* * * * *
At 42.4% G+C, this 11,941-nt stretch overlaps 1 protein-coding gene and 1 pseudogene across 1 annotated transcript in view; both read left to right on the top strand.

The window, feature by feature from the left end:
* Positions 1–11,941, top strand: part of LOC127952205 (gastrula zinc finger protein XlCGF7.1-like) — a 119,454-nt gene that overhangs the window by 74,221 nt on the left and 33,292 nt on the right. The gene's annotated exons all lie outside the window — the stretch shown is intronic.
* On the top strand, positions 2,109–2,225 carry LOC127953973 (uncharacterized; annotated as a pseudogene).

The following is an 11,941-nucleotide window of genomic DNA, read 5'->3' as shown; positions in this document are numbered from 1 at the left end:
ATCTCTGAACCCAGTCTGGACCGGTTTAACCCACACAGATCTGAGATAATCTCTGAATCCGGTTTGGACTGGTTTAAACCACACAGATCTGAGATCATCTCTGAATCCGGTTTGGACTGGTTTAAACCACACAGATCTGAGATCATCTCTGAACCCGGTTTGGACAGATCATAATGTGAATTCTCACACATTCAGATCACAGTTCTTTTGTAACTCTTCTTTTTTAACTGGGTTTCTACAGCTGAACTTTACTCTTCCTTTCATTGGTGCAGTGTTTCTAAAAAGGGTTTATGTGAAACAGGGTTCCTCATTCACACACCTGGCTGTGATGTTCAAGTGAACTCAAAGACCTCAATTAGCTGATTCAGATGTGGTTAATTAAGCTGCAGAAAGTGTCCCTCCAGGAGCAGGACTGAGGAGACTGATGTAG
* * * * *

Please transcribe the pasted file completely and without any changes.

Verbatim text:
At 42.4% G+C, this 11,941-nt stretch overlaps 1 protein-coding gene and 1 pseudogene across 1 annotated transcript in view; both read left to right on the top strand.

The window, feature by feature from the left end:
* Positions 1–11,941, top strand: part of LOC127952205 (gastrula zinc finger protein XlCGF7.1-like) — a 119,454-nt gene that overhangs the window by 74,221 nt on the left and 33,292 nt on the right. The gene's annotated exons all lie outside the window — the stretch shown is intronic.
* On the top strand, positions 2,109–2,225 carry LOC127953973 (uncharacterized; annotated as a pseudogene).

The following is an 11,941-nucleotide window of genomic DNA, read 5'->3' as shown; positions in this document are numbered from 1 at the left end:
ATCTCTGAACCCAGTCTGGACCGGTTTAACCCACACAGATCTGAGATAATCTCTGAATCCGGTTTGGACTGGTTTAAACCACACAGATCTGAGATCATCTCTGAATCCGGTTTGGACTGGTTTAAACCACACAGATCTGAGATCATCTCTGAACCCGGTTTGGACAGATCATAATGTGAATTCTCACACATTCAGATCACAGTTCTTTTGTAACTCTTCTTTTTTAACTGGGTTTCTACAGCTGAACTTTACTCTTCCTTTCATTGGTGCAGTGTTTCTAAAAAGGGTTTATGTGAAACAGGGTTCCTCATTCACACACCTGGCTGTGATGTTCAAGTGAACTCAAAGACCTCAATTAGCTGATTCAGATGTGGTTAATTAAGCTGCAGAAAGTGTCCCTCCAGGAGCAGGACTGAGGAGACTGATGTAG